Lupine Lights the Way


My racing partner and I, Mario Correa, placed second at the 24 Hours of Moab this year. It was a tough course–the first six miles served up some rocky terrain, so it was game on right away. Because we were going to do a lot of night laps, I went in search of one of the best lighting systems out there. The winner: Lupine. We ran the Betty lights on our bars and the Tesla and Wilma on our helmets. We specifically wanted the lights to avoid these common problems during a 24-hour race:

1. Support gets batteries confused: All batteries are interchangeable with Lupine lighting systems.

2. Batteries run out of charge: Lupine batteries can last quite sometime, depending on your power output. Plus, it has a reserve tank.

3. Mounting systems fail or slide around: Lupine lights have two sizes of rubber o-rings that curl around your bars.

4. Light output isn't strong enough: These puppies put a Hollywood movie set to shame.

Bottom line: Lupine is a quality system across the board.

After the race, Mario and I talked about our experience with the lights. Mario mounted his battery on his stem (it was long enough for that). I mounted mine on my top tube. The case shuts with Velcro, and there's the added security of a plastic clasp. Both our set ups were bomber. We pre-rode the first four miles at night to check out our systems and then did the battery mount test. Mario's involved dropping his bike on both wheels from about four feet off the ground several times. The helmet mount was also solid, as this type of Velcro is sticky throughout. Read on for more details.

–Heidi Volpe

MC: I could also mount the small battery on my bar, right behind the head tube, or mount it on the bar, and it wouldn't compromise my steering. Thebattery is so light-weight and small. I like to keep my batteries off the carbon frames, so the carbon doesn't get compromised.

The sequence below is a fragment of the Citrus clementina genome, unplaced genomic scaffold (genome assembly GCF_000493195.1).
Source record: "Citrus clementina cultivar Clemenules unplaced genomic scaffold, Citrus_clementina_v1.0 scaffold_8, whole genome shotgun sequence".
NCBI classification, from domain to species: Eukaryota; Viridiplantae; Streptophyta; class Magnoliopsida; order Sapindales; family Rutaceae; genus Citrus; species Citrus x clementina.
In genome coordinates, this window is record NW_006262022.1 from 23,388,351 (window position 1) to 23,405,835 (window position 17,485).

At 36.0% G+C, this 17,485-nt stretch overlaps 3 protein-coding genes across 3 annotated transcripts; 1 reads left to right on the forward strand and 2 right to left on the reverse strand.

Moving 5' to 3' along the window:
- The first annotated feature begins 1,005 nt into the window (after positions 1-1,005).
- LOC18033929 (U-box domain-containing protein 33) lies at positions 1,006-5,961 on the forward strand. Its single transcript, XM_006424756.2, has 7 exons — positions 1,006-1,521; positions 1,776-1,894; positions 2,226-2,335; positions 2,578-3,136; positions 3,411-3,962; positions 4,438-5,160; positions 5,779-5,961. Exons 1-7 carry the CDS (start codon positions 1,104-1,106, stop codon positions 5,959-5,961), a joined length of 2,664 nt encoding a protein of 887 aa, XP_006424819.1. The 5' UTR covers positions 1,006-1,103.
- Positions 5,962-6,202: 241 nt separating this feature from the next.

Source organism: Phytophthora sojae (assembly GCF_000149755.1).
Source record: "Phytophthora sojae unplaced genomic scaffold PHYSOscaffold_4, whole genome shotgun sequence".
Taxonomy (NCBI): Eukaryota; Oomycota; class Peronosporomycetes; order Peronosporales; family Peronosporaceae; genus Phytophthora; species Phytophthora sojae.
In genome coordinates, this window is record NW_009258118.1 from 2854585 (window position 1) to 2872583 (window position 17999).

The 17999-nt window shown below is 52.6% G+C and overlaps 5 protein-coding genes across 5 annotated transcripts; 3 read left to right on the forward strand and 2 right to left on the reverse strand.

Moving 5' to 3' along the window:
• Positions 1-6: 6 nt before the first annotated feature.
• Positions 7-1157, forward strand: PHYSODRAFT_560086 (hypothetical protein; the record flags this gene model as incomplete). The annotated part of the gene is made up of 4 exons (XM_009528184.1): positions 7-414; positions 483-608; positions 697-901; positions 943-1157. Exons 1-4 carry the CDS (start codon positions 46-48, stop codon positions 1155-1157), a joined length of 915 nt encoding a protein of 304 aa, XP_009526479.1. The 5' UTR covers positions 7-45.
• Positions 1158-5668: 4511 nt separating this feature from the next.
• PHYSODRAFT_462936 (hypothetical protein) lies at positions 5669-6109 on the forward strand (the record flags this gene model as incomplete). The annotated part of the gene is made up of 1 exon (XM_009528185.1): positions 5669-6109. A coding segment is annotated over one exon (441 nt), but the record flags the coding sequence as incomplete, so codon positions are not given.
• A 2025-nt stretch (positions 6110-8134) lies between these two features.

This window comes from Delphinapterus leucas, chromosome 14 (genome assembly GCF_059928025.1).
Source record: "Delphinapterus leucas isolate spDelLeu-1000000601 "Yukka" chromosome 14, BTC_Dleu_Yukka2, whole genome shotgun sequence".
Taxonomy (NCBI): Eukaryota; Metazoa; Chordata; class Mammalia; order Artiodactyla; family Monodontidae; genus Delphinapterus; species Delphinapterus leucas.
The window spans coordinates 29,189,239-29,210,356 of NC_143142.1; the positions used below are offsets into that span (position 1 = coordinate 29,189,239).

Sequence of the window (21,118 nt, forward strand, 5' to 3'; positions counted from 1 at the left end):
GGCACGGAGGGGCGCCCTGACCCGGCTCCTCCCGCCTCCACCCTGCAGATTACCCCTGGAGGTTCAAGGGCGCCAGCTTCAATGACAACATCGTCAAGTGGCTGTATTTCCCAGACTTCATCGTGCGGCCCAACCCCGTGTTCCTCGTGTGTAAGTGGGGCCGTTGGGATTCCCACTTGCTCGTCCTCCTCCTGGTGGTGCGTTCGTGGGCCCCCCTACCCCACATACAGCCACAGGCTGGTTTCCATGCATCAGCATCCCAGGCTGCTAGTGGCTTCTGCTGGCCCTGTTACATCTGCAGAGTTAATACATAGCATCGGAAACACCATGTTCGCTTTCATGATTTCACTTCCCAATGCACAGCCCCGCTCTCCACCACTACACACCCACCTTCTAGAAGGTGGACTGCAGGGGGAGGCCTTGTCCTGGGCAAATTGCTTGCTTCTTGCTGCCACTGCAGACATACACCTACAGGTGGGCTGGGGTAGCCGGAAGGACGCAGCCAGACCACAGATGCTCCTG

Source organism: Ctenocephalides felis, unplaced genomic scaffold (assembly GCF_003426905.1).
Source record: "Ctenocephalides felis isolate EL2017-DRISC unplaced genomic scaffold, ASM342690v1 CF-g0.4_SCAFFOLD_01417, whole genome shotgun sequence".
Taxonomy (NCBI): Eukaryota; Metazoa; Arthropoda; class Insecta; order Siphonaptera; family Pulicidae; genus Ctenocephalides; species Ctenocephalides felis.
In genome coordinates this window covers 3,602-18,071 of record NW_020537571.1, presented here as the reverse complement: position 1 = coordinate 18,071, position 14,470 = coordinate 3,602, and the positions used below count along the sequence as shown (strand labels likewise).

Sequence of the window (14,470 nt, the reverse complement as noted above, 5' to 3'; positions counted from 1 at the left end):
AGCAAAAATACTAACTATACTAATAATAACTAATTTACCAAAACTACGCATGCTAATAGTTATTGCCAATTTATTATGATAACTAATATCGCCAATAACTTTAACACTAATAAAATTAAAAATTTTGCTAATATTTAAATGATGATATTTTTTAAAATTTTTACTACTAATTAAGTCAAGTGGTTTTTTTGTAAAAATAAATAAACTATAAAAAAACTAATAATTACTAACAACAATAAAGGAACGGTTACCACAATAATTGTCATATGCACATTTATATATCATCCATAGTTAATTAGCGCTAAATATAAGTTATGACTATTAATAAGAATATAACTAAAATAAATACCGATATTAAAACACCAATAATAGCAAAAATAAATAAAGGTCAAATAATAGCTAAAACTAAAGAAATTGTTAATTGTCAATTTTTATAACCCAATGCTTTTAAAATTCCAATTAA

Tapered handle bars have presented a mounting problem in the past. What about with Lupine?
HV: We both have tapered bars, so we ran the larger o-ring mounts, which secure tightly and don't slide around. I found that with other lights, they would slide around, especially if the course was technical and you bounced around a lot.

Was the light beam cool or warm?
MC: Not as yellow as the NR, but not as cool as LM. More in between, neutral.

Brighter than the moon?
MC: Yes. All the nocturnal animals came out.
HV: I blinded the timing-table people a few times. I think they saw stars.

How was the light spread?
HV: Lupine sends out an even light output and spread, as opposed to the Light in Motion, where there is a concentrated beam. I found this a little difficult to get used to at first.
MC: The even light spread was perfect for me. I don't like looking at a concentrated source because, when I look away, I get the after image/glow spots.

Were you worried you were going to run out of power?
MC: No. NR has run out on me in three different solo races, and with LM, you just have to be careful and manage your batteries between laps. Lupine comes with a device that indicates how much power you have left, so you are aware of yourcharge before going out. It will also go on a reserve, so you can at least get back to your pit.

Was the light output easy to manage?
MC: Very. It had adjustable settings, but we ran the default settings, which were fine for a duo. The one drawback was the instructions. I think they need a get-started-fast users' guide. They don't tell you exact burn times because they have so many fancy settings it's difficult to give estimated times. Like most people, I rarely read manuals–but get ready for some reading for this one. Once you set it up, though, it'll work like a charm.